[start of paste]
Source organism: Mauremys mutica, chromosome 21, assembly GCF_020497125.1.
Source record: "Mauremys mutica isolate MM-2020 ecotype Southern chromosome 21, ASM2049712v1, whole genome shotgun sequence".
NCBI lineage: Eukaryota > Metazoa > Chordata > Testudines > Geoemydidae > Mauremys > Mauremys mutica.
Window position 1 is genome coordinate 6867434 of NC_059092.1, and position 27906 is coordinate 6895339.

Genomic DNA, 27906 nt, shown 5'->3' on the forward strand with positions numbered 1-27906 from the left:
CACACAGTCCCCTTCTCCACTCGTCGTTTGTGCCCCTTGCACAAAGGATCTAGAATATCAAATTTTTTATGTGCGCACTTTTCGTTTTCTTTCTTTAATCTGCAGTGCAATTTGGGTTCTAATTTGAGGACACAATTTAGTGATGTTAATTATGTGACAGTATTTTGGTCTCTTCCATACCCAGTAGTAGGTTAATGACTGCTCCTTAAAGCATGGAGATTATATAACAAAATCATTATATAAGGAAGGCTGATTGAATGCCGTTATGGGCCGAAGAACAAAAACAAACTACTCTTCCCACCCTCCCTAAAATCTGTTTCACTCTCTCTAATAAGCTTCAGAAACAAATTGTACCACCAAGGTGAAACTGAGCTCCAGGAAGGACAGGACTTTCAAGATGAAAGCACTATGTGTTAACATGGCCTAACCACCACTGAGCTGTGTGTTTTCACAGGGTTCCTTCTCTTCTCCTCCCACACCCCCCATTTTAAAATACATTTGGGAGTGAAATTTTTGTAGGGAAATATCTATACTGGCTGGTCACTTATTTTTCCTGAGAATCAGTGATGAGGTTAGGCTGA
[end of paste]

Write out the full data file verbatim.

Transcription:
Source organism: Mauremys mutica, chromosome 21, assembly GCF_020497125.1.
Source record: "Mauremys mutica isolate MM-2020 ecotype Southern chromosome 21, ASM2049712v1, whole genome shotgun sequence".
NCBI lineage: Eukaryota > Metazoa > Chordata > Testudines > Geoemydidae > Mauremys > Mauremys mutica.
Window position 1 is genome coordinate 6867434 of NC_059092.1, and position 27906 is coordinate 6895339.

Genomic DNA, 27906 nt, shown 5'->3' on the forward strand with positions numbered 1-27906 from the left:
CACACAGTCCCCTTCTCCACTCGTCGTTTGTGCCCCTTGCACAAAGGATCTAGAATATCAAATTTTTTATGTGCGCACTTTTCGTTTTCTTTCTTTAATCTGCAGTGCAATTTGGGTTCTAATTTGAGGACACAATTTAGTGATGTTAATTATGTGACAGTATTTTGGTCTCTTCCATACCCAGTAGTAGGTTAATGACTGCTCCTTAAAGCATGGAGATTATATAACAAAATCATTATATAAGGAAGGCTGATTGAATGCCGTTATGGGCCGAAGAACAAAAACAAACTACTCTTCCCACCCTCCCTAAAATCTGTTTCACTCTCTCTAATAAGCTTCAGAAACAAATTGTACCACCAAGGTGAAACTGAGCTCCAGGAAGGACAGGACTTTCAAGATGAAAGCACTATGTGTTAACATGGCCTAACCACCACTGAGCTGTGTGTTTTCACAGGGTTCCTTCTCTTCTCCTCCCACACCCCCCATTTTAAAATACATTTGGGAGTGAAATTTTTGTAGGGAAATATCTATACTGGCTGGTCACTTATTTTTCCTGAGAATCAGTGATGAGGTTAGGCTGA